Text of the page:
Childhood cartoons and children’s slavery

Taking a quick break from scrambling to wrap up final projects/presentations this week, to bring you this Public Service Announcement.

There’s a meme going around on Facebook, urging people to change their profile images to those of childhood cartoon characters. That alone is fun and harmless, but then somehow it got “taken over” to be about taking a stand against child slavery.

The intent’s nice and all, but…what good will it do? It’s not tied to any charity or activism group. Children in these horrible situations will not actually be positively affected by this meme. There is no direct positive outcome that comes out of people changing their profile images, besides just “warm fuzzies” that may, in some isolated cases, spur people to seek out related charities/groups and donate to them. But I can bet you that 95% of the people who change their profile images will do nothing else. (I’m not leveling accusations or blame at anybody–life’s busy and we all want to show our support somehow, right?)

But let me put it another (blunter) way. The children caught up in the slave trade and other really terrible institutions like it probably don’t even have access to a computer, much less Facebook, to even see these images. This campaign isn’t hurting anything, but since it isn’t helping anything, is that really good enough?

So let me urge you all kindly to do this instead: instead of spending 15 minutes looking up a decent image to use as your new Facebook profile photo, spend that 15 minutes to instead look up a charity or activism group that fights child slavery–or any other cause that’s important to you–and donate whatever amount of money you can afford. That will make a much more definite and immediate impact. It doesn’t have to be huge–every little bit helps.

Okay, getting off my soapbox now. 😉

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(Is there such a thing as “the bazooka of Megatron”? I keep getting these spam comments mentioning it, and at first I couldn’t help but think, “That’s nice, but I think you’ve got the wrong website/fandom…?” haha.)

And don’t forget about the RPG module giveaway!

Also, thanks to RavnDream for letting me know that the comics section “broke” during my recent host migration. I’ll try to fix it in the next couple of weeks!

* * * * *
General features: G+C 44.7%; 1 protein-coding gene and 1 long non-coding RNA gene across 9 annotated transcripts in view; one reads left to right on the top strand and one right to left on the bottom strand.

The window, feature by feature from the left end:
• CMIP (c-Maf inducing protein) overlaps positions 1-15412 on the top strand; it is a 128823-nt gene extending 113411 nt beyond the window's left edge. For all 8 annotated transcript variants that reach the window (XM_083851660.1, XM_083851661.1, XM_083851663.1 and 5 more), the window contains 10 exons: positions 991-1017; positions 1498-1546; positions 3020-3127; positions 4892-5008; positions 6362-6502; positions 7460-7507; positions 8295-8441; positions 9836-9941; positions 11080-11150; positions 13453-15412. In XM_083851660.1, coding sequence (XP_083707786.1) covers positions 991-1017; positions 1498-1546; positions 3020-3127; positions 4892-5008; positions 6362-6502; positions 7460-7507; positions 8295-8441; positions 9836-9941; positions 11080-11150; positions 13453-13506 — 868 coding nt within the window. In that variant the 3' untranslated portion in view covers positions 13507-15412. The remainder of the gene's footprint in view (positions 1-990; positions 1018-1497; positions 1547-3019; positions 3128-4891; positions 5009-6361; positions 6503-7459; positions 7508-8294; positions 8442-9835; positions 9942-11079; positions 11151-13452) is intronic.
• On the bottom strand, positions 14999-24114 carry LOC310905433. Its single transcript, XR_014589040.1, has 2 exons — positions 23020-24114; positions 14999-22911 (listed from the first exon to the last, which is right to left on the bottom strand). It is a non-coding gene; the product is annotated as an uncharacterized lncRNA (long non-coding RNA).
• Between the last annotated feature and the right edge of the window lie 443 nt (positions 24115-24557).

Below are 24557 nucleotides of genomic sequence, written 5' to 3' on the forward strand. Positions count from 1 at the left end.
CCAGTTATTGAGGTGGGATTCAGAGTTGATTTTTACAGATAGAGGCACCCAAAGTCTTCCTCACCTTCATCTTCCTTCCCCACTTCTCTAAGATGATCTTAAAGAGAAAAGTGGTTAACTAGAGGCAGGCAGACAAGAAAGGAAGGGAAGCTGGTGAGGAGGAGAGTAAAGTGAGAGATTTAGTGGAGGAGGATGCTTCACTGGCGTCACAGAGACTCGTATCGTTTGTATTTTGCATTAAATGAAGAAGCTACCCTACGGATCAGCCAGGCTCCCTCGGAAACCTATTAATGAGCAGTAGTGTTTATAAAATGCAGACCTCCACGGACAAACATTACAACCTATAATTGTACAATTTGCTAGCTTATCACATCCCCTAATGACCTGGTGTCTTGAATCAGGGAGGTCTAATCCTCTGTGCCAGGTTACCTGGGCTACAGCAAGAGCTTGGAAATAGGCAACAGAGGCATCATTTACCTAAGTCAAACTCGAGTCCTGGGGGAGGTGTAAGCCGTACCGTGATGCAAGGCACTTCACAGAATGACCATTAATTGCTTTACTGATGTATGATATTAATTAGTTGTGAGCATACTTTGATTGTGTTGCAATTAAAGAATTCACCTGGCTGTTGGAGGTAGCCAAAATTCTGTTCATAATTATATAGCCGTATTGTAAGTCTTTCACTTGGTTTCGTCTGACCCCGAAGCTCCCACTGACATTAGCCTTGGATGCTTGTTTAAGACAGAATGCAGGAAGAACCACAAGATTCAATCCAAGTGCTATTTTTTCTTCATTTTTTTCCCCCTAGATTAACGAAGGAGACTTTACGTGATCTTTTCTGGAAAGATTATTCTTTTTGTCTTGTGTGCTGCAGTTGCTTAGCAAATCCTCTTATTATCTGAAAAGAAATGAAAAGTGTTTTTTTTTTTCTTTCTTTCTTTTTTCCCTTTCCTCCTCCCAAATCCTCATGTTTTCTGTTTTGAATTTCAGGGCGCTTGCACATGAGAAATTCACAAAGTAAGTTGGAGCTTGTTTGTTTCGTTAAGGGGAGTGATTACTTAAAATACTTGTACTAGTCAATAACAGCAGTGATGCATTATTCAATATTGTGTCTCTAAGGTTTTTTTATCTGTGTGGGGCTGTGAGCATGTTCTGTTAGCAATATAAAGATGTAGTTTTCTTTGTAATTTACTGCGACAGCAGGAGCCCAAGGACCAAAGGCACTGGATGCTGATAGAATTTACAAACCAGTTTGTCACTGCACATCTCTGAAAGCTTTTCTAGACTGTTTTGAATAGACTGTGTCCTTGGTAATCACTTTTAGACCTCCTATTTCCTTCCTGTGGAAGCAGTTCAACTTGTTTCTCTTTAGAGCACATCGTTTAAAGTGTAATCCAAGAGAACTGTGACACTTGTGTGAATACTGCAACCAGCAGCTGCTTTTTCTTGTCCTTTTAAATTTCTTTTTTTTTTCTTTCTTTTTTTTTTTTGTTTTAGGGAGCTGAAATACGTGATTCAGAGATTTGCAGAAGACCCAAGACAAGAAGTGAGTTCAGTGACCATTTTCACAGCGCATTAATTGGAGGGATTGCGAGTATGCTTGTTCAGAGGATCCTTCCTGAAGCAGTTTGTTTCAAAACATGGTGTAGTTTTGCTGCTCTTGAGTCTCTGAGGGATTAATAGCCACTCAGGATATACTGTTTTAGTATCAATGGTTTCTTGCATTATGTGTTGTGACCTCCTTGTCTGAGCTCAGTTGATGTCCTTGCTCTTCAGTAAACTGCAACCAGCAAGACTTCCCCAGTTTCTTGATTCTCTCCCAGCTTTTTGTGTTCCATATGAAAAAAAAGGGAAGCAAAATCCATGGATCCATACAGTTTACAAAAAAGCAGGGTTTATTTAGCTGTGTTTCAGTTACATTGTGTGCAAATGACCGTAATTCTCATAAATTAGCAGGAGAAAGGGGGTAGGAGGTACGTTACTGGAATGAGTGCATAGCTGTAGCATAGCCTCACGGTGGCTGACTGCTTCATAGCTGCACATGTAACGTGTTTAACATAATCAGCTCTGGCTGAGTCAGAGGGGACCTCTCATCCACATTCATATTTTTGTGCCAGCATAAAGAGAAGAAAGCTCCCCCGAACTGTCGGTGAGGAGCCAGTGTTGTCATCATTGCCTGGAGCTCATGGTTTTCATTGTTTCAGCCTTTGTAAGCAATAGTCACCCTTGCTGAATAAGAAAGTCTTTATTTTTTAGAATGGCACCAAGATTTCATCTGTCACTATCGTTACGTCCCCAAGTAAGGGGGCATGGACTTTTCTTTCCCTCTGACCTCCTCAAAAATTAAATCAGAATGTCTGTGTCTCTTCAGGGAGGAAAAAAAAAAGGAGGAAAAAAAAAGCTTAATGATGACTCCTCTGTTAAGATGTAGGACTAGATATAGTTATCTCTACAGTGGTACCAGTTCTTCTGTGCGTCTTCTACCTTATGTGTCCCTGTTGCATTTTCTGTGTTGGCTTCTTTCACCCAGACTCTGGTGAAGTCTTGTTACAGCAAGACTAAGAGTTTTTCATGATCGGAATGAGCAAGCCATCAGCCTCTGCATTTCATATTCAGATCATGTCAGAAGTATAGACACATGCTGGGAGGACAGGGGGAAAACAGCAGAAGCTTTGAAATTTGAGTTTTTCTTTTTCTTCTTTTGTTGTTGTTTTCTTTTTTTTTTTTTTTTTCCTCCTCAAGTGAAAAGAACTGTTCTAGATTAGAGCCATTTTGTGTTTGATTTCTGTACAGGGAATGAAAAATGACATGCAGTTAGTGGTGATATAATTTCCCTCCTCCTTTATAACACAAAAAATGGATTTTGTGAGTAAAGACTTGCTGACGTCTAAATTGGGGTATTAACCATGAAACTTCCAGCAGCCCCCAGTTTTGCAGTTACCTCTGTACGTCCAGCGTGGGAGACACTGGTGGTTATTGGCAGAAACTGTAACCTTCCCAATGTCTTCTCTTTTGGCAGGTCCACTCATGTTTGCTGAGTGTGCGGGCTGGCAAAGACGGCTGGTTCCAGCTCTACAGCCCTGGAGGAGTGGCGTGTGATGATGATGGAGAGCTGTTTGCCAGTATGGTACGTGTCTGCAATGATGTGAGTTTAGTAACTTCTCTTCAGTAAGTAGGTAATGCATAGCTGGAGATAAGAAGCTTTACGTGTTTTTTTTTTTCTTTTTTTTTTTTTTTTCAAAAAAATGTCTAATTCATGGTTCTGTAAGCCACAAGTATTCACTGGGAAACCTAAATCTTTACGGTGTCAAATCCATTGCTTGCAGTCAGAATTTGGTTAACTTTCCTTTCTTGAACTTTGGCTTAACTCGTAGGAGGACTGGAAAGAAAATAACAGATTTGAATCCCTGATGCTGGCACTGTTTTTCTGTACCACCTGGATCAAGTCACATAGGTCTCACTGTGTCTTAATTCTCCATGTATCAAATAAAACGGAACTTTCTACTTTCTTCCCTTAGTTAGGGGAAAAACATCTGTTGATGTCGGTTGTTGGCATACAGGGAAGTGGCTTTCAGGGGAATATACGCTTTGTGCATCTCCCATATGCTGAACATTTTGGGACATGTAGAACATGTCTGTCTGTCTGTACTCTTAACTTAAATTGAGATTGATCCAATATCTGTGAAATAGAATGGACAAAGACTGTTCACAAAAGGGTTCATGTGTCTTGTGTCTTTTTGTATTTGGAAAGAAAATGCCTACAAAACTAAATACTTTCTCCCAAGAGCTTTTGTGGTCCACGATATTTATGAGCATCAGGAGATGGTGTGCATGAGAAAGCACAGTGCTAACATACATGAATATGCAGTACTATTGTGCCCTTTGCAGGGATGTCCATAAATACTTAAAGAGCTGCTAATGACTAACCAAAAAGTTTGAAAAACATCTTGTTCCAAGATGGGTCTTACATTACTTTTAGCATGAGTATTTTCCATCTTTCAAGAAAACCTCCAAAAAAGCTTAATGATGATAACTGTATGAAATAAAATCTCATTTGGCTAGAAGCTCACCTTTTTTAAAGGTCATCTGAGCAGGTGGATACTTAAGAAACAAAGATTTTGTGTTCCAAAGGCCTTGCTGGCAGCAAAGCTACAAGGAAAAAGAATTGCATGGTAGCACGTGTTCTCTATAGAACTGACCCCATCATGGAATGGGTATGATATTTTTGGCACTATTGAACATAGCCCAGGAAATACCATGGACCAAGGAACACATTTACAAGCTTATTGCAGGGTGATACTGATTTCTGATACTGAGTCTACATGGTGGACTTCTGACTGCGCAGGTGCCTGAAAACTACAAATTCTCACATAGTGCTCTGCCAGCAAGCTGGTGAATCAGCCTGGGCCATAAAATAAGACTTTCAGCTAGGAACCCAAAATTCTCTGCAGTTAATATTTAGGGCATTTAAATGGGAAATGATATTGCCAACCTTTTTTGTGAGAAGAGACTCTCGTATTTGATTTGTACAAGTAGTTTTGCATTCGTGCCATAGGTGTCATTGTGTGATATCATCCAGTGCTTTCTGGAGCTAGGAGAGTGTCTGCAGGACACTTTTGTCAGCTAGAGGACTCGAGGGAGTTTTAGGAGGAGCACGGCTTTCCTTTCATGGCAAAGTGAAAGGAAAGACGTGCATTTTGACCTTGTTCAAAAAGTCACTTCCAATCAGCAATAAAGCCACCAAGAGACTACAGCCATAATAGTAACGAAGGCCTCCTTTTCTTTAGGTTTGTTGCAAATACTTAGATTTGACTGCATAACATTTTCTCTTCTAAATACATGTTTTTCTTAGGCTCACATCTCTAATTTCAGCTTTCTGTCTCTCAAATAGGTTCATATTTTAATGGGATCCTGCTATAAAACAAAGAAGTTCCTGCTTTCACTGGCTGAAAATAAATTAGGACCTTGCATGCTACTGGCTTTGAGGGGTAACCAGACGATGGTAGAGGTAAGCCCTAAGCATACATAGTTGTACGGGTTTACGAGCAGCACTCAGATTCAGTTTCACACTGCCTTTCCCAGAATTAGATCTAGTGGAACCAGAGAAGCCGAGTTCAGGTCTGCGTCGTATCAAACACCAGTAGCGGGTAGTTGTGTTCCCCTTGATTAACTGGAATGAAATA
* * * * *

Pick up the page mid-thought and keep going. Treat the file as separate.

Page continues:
And wow, hello to all the new visitors yesterday! I am not at all sure how or why my site traffic quadrupled on the 3rd of December, but thank you for visiting–hope you enjoy what you see. 🙂

5 Responses to “Childhood cartoons and children’s slavery

  • I just wanted to stop by and say hello. I just happened to google Tula Pirates of Dark Water and found your site! I’m excited to have found someone else as excited about this cartoon. And because of this site I found out about the DVD release! WOO HOO and Thank You.

  • I found a good expression to describe what you’re talking about: “Facebook slacktivism”. It’s also why I prefer collimation and shielding when x-raying women and occasional contributions to the American Cancer Society to wearing a pink ribbon for a month.

    And “bazooka of Megatron” is a lame attempt at creating an internet meme. Everybody knows Megs doesn’t have nor need a bazooka due to the fusion cannon grafted onto his right forearm.

  • Dejon: aww, I’m very glad to have been of help! Hope you enjoy the DVDs. 🙂

    Shwiggie: yep, “slacktivism” sums it up pretty nicely. A friend pointed out that awareness is the first step to taking action, but the internet has ensured that we all have very short-term memories about so many things we see online these days. The meme’s already passed out of Facebook’s collective current memory and new ones have arisen.

    And thanks for clearing up the Megatron thing–I’m not familiar with Transformers. 😉

  • Yeah, I agree about the “slacktivism.” It’s nothing new, you see people wear ribbons and so on. Aside from feeling good, or showing that people half ass care, it doesn’t do much. Is there anyone that doesn’t think 90+% of Americans are against child slavery.

    To me it’s like wearing a pink ribbon for breast cancer, without donating or raising funds for the research.

  • Valkem – exactly. Actually, just a couple of days ago I saw a great and really apt Failbook post that made fun of this whole thing. 🙂

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